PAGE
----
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Acceptability of COVID-19 vaccination among high school students in South Carolina

Abstract

Vaccines are a key tool to control the spread of COVID-19 and have been shown to be effective in reducing the severity of symptomatic disease. Roll-out of the first vaccine began in December 2020 in the United States, however, vaccination rates have plateaued. The surge of the highly infectious delta and the recent increase in hospitalizations in the unvaccinated and younger populations including teens has exemplified the need to improve vaccine uptake. However, negative attitudes toward vaccination remains a barrier to the scale up of the COVID-19 vaccine. We conducted a survey in one high school in South Carolina to determine the willingness of the students to get vaccinated and the factors that determined their attitudes. Less than 60% of students said that they would get the vaccine when it became available. COVID-19 vaccine acceptance was positively correlated with perceived severity of the disease, gender, those with parents who are healthcare workers and acceptance of behavioral mitigation measures such as mask use. There is an urgent need for social behavior change campaigns that target specific perceptions and misconceptions that may influence uptake.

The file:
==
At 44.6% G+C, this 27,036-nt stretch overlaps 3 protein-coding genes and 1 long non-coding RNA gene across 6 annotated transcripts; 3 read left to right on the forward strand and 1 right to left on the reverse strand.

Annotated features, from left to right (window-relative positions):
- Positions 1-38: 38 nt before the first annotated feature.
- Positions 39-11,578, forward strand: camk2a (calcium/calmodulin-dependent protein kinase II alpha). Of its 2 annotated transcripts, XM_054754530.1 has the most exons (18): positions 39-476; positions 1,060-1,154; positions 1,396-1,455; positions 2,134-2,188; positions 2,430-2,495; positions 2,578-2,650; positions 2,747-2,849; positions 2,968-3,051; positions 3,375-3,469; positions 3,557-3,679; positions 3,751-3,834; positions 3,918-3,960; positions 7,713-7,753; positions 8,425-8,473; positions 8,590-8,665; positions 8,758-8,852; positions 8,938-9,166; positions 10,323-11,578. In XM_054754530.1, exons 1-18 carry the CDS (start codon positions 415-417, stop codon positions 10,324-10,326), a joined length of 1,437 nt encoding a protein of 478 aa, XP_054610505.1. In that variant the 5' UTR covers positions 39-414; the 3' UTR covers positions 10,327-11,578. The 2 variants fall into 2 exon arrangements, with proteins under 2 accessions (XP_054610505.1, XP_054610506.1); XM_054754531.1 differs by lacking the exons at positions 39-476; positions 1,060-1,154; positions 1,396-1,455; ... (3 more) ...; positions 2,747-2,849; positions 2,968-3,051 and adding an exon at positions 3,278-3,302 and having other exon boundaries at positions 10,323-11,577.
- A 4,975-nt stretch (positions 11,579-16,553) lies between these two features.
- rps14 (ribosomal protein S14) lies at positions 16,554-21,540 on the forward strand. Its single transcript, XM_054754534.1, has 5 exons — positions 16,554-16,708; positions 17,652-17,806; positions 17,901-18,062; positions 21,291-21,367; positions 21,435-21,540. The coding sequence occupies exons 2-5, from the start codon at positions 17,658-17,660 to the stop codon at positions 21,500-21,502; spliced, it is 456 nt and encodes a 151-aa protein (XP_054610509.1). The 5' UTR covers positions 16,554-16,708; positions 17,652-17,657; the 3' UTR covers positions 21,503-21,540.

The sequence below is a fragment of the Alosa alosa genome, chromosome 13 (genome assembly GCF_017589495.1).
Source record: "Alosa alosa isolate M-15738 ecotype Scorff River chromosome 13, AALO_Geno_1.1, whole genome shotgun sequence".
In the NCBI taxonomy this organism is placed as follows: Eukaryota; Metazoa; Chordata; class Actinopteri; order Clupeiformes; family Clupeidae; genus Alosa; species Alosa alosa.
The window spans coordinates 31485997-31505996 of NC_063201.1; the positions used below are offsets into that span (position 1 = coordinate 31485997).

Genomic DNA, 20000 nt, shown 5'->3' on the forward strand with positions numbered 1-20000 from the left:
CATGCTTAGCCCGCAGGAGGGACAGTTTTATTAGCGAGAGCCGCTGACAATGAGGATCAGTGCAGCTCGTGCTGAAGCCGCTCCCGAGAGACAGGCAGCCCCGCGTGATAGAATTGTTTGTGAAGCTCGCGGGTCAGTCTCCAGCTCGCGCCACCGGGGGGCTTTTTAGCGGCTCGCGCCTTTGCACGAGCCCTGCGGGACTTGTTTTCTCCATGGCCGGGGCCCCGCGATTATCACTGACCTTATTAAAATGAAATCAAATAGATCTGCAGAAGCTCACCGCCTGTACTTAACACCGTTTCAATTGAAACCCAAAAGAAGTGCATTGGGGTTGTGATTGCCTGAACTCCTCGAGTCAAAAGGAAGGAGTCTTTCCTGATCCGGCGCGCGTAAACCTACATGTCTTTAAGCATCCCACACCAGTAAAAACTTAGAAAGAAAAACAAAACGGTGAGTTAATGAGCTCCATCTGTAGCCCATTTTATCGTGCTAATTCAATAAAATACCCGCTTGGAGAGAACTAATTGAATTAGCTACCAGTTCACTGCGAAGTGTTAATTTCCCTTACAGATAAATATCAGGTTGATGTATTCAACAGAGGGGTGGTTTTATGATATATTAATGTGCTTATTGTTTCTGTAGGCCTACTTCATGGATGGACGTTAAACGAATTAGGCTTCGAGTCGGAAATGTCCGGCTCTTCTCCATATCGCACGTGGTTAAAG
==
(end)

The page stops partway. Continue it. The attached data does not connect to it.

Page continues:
Full paper available upon request

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